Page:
For a man who, in normal times, spends a lot of time on the road, he would, you’d assume, be a car snack aficionado – but no. “I’m against eating in my own car because I hate crap in the car, and I hate greasy fingerprints – I go a bit nuts about it,” says May.
Although when filming and not in lockdown, he’s all about packets of nuts and fruit, cereal energy bars and the odd packet of Liquorice Allsorts.
“On our Grand Tour film shoots, we can be in the car for eight hours a day, or sometimes more, and yes we snack a lot,” he explains. “TV does encourage the eating of crap unfortunately; our diets are very poor.”
May, of course, is best known for his TV work with fellow petrolheads Richard Hammond and Doncaster-born Jeremy Clarkson. But he says his Top Gear and Grand Tour days have not been entirely fuelled by Liquorice Allsorts.
“We’ve eaten everywhere,” says May, recalling the fanciest business hotels to little roadside shacks. “And often the roadside shacks are the more interesting thing.
“One of the standouts was a little place doing kebabs by the road in Jordan, and another kebab place at a market in Syria, and India is fantastic for that sort of thing. You just stop and find someone making dhal and chapattis, or a little tomato curry that costs 25p or something.”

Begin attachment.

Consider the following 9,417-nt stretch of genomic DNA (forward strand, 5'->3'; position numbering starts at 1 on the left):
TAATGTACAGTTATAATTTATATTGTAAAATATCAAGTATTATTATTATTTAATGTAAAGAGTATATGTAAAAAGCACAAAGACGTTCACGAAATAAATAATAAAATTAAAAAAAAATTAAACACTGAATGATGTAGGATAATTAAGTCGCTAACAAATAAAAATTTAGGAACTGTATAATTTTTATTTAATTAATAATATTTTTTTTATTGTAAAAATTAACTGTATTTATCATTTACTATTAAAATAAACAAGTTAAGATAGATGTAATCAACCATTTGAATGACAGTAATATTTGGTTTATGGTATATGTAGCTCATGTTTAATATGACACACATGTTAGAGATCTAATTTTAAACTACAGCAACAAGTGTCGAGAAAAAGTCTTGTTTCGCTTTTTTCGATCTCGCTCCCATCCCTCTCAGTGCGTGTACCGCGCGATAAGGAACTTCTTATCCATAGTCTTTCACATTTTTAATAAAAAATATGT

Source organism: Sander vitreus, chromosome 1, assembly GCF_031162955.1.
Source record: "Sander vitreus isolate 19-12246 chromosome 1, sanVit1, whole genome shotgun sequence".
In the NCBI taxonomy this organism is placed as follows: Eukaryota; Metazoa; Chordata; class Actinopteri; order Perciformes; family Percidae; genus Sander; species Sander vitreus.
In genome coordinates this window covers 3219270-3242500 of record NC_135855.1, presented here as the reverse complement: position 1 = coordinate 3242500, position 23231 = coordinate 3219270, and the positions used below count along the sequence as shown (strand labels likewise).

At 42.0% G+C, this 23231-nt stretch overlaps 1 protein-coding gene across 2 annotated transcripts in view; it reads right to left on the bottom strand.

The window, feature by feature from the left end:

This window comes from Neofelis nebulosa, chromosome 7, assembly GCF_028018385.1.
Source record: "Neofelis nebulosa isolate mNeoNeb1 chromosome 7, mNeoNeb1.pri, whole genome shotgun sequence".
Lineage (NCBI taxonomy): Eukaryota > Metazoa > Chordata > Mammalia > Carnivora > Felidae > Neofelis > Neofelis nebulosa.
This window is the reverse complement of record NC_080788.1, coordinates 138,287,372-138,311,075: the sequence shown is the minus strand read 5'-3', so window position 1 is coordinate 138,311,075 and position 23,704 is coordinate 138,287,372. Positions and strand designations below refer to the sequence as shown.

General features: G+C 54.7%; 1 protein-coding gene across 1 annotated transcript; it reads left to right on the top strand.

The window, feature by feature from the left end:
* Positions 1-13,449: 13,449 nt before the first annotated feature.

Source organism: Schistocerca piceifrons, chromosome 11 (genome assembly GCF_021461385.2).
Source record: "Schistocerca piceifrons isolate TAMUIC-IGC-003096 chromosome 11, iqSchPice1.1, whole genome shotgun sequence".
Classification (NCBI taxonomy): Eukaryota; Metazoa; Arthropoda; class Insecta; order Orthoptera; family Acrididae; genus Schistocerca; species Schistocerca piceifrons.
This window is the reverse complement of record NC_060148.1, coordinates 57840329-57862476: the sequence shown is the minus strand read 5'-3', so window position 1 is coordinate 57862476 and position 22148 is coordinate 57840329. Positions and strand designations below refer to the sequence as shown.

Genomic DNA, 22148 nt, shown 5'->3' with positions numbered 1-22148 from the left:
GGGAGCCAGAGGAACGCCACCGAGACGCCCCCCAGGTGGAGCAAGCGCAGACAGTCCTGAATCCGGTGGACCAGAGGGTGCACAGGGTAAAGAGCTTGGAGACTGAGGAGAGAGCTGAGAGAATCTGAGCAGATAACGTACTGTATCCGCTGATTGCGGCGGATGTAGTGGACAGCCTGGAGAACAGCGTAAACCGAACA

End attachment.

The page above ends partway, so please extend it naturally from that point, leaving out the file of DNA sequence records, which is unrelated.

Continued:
It is, he says, “a privilege and it’s quite exciting. It possibly informs your palate in some way – but I’m in danger of sounding pretentious and like a foodie.” And he is anxious to not sound like one of those.
In fact, “somebody has already pulled me up on this book,” he says with a start. “I must’ve let my guard down.” Turn to the black pudding hash recipe and the first word of the method is, ‘Blanch’. “That was a terrible word to use,” says May, genuinely disappointed in himself.
May grew up on what we would probably recognise today as pretty standard Seventies fare: “A roast on Sunday. Quite a bit of fish. Egg and chips. Meat and two veg. The occasional Chinese takeaway – but that was a very rare treat. Macaroni cheese with sausages…”
And he’s still partial to Spam, although rarely, and admits it is “a bit of a schtick” that’s become part of his brand. Hence why there’s a roast block of Spam recipe in Oh Cook!.
“I do have a secret fondness that goes back to when we used to make Spam and beans when I was a teenager,” he remembers.
“It used to be a camping food staple and we used to do camping a lot when I was a child, so it’s partly sentimentality, plus Spam is a funny word. And the block of Spam is funny. (And) the tins are beautiful.”
While there are more Grand Tour episodes ahead, May has – alongside his newfound telly cheffing career – just bought “half a pub”.
He’s now the co-landlord The Royal Oak in Swallowcliffe (near his cottage), after its fate appeared to be in peril. “I thought, ‘I really like this pub’,” he explains, and so helped save it.
“I don’t want to be in a village where there isn’t a pub within walking distance, that would make life utterly pointless.” And no, he won’t be found in chef whites out the back.
Oh Cook! 60 Easy Recipes That Any Idiot Can Make by James May is published by Pavilion, priced £14.99. The book comes out today.